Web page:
Then again linux does work well with older hardware so if your all running the same x-brand laptop from 3 years ago then could be worthwhile, save for any unique business applications.
Around here, the march of the penguin seems unstoppable.
24 months ago we had an engineering department of 8 people. Two of those used Linux, one dual booting (mostly a Linux user), the other, yours truly, running almost exclusively Linux.
18 months ago, much the same numbers, but now one had decided to ditch Windows on his machine and move to Linux. Others were running Linux in VMs.
In the last 12 months:
- our engineering manager has gone from running pure Windows 8.1, to dual-booting with Ubuntu, to booting out Windows altogether.
- we've brought on two more people, who are pretty much full-time Linux users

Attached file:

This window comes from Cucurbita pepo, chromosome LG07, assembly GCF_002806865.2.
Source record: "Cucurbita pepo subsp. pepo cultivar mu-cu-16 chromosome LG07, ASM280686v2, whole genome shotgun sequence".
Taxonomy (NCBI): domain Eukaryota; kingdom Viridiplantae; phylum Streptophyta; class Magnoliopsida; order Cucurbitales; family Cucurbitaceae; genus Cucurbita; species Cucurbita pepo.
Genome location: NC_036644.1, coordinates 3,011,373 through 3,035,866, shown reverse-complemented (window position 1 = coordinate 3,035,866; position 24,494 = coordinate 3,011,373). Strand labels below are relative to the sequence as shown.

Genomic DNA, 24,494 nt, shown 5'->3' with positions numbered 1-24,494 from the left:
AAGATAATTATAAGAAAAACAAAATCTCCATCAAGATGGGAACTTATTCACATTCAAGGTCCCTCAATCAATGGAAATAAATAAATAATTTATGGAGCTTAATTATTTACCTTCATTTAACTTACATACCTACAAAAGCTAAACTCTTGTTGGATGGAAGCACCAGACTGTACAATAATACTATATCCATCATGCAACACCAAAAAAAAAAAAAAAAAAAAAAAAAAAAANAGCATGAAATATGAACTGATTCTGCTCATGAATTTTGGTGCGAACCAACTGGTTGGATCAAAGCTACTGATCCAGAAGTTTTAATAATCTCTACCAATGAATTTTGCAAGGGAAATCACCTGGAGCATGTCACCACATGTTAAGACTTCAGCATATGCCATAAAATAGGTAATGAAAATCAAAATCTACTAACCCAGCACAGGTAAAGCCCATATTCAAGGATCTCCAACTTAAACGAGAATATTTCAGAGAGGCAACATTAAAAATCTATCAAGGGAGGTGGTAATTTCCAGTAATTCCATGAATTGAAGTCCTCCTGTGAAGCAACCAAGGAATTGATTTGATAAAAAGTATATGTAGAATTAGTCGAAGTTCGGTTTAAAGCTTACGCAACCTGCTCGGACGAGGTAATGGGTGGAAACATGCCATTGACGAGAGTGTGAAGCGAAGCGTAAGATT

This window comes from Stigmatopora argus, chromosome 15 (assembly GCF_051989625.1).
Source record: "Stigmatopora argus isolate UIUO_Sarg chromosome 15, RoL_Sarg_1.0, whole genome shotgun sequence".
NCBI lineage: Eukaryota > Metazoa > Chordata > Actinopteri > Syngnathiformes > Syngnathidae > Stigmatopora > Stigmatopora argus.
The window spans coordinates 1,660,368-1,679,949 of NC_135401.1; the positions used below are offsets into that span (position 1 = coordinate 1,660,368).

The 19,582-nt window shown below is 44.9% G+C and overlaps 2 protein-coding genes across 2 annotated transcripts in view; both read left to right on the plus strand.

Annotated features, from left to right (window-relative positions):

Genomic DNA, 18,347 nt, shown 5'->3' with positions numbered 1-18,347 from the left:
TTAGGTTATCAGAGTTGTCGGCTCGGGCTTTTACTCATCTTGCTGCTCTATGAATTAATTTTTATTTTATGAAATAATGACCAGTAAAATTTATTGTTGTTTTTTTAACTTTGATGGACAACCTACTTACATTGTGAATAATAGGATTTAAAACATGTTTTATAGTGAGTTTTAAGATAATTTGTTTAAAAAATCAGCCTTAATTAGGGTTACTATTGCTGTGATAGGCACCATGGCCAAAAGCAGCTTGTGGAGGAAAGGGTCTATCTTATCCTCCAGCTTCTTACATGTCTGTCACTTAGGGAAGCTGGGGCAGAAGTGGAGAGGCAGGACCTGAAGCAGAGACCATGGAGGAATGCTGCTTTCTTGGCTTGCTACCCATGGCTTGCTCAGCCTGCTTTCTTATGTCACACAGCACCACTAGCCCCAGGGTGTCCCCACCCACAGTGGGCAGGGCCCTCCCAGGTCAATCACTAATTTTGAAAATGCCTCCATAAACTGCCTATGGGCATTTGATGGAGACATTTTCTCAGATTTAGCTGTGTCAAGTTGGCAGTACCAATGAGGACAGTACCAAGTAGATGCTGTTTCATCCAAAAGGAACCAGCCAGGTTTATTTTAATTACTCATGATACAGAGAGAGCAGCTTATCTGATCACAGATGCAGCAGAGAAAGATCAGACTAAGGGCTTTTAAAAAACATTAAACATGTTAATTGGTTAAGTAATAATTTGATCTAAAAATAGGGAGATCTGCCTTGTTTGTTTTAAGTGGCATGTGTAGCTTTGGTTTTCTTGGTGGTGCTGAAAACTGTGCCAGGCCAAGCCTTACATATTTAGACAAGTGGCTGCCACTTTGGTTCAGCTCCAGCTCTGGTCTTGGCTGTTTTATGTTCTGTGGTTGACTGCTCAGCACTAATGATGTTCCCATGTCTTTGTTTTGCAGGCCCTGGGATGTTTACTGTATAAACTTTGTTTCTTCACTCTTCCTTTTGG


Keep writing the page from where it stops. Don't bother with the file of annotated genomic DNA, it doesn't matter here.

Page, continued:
- one of our engineers had a laptop (running Windows 7) fail whilst on-site. Long story short, in a hurry he bought a HP Envy, which came pre-loaded with Windows 10. Once back from site, he gave the machine an exorcism and now runs pure Ubuntu.
So the count was 6 Windows users, two Linux users, it's now more like 3 Windows users, 10 Linux users. I've threatened to move to BSD just to differentiate myself (although I run Gentoo instead of Ubuntu, so maybe different enough).
Outside of engineering, the idea of running Windows in a VM (using a copy-on-write image) with Linux as the host has been discussed and genuinely considered as a tempting option.